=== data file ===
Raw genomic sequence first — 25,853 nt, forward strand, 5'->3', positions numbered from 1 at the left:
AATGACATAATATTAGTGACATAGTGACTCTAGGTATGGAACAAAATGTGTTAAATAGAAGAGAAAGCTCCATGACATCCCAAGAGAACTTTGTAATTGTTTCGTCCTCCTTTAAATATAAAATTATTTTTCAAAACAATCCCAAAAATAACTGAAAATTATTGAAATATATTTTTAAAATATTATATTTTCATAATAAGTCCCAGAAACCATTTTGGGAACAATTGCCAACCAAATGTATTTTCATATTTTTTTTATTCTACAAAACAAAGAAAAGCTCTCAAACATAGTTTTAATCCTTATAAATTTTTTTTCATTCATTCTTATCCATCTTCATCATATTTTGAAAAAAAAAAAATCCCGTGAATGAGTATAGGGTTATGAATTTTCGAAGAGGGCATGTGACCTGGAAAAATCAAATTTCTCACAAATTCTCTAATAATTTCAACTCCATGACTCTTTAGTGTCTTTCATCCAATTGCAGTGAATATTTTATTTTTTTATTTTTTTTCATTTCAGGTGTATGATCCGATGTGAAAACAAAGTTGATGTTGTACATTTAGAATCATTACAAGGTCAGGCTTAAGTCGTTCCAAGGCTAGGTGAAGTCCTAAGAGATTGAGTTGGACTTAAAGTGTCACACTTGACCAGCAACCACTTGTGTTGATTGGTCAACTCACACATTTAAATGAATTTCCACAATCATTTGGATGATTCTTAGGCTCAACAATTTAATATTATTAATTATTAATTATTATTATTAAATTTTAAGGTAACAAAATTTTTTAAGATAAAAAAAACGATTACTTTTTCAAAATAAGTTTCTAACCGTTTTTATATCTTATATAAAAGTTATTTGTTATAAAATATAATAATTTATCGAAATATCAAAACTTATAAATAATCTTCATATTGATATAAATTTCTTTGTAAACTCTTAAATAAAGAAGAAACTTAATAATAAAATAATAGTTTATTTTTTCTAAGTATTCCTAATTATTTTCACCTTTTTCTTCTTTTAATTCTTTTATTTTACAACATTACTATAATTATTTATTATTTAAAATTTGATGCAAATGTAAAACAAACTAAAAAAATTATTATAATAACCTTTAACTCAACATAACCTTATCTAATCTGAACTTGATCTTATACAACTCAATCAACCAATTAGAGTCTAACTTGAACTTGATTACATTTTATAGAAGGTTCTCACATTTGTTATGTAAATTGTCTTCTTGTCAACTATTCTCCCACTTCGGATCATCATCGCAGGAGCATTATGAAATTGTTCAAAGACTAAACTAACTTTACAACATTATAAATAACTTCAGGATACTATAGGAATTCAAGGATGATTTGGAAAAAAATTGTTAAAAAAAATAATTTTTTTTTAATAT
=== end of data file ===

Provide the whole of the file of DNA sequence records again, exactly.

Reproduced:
Raw genomic sequence first — 25,853 nt, forward strand, 5'->3', positions numbered from 1 at the left:
AATGACATAATATTAGTGACATAGTGACTCTAGGTATGGAACAAAATGTGTTAAATAGAAGAGAAAGCTCCATGACATCCCAAGAGAACTTTGTAATTGTTTCGTCCTCCTTTAAATATAAAATTATTTTTCAAAACAATCCCAAAAATAACTGAAAATTATTGAAATATATTTTTAAAATATTATATTTTCATAATAAGTCCCAGAAACCATTTTGGGAACAATTGCCAACCAAATGTATTTTCATATTTTTTTTATTCTACAAAACAAAGAAAAGCTCTCAAACATAGTTTTAATCCTTATAAATTTTTTTTCATTCATTCTTATCCATCTTCATCATATTTTGAAAAAAAAAAAATCCCGTGAATGAGTATAGGGTTATGAATTTTCGAAGAGGGCATGTGACCTGGAAAAATCAAATTTCTCACAAATTCTCTAATAATTTCAACTCCATGACTCTTTAGTGTCTTTCATCCAATTGCAGTGAATATTTTATTTTTTTATTTTTTTTCATTTCAGGTGTATGATCCGATGTGAAAACAAAGTTGATGTTGTACATTTAGAATCATTACAAGGTCAGGCTTAAGTCGTTCCAAGGCTAGGTGAAGTCCTAAGAGATTGAGTTGGACTTAAAGTGTCACACTTGACCAGCAACCACTTGTGTTGATTGGTCAACTCACACATTTAAATGAATTTCCACAATCATTTGGATGATTCTTAGGCTCAACAATTTAATATTATTAATTATTAATTATTATTATTAAATTTTAAGGTAACAAAATTTTTTAAGATAAAAAAAACGATTACTTTTTCAAAATAAGTTTCTAACCGTTTTTATATCTTATATAAAAGTTATTTGTTATAAAATATAATAATTTATCGAAATATCAAAACTTATAAATAATCTTCATATTGATATAAATTTCTTTGTAAACTCTTAAATAAAGAAGAAACTTAATAATAAAATAATAGTTTATTTTTTCTAAGTATTCCTAATTATTTTCACCTTTTTCTTCTTTTAATTCTTTTATTTTACAACATTACTATAATTATTTATTATTTAAAATTTGATGCAAATGTAAAACAAACTAAAAAAATTATTATAATAACCTTTAACTCAACATAACCTTATCTAATCTGAACTTGATCTTATACAACTCAATCAACCAATTAGAGTCTAACTTGAACTTGATTACATTTTATAGAAGGTTCTCACATTTGTTATGTAAATTGTCTTCTTGTCAACTATTCTCCCACTTCGGATCATCATCGCAGGAGCATTATGAAATTGTTCAAAGACTAAACTAACTTTACAACATTATAAATAACTTCAGGATACTATAGGAATTCAAGGATGATTTGGAAAAAAATTGTTAAAAAAAATAATTTTTTTTTAATAT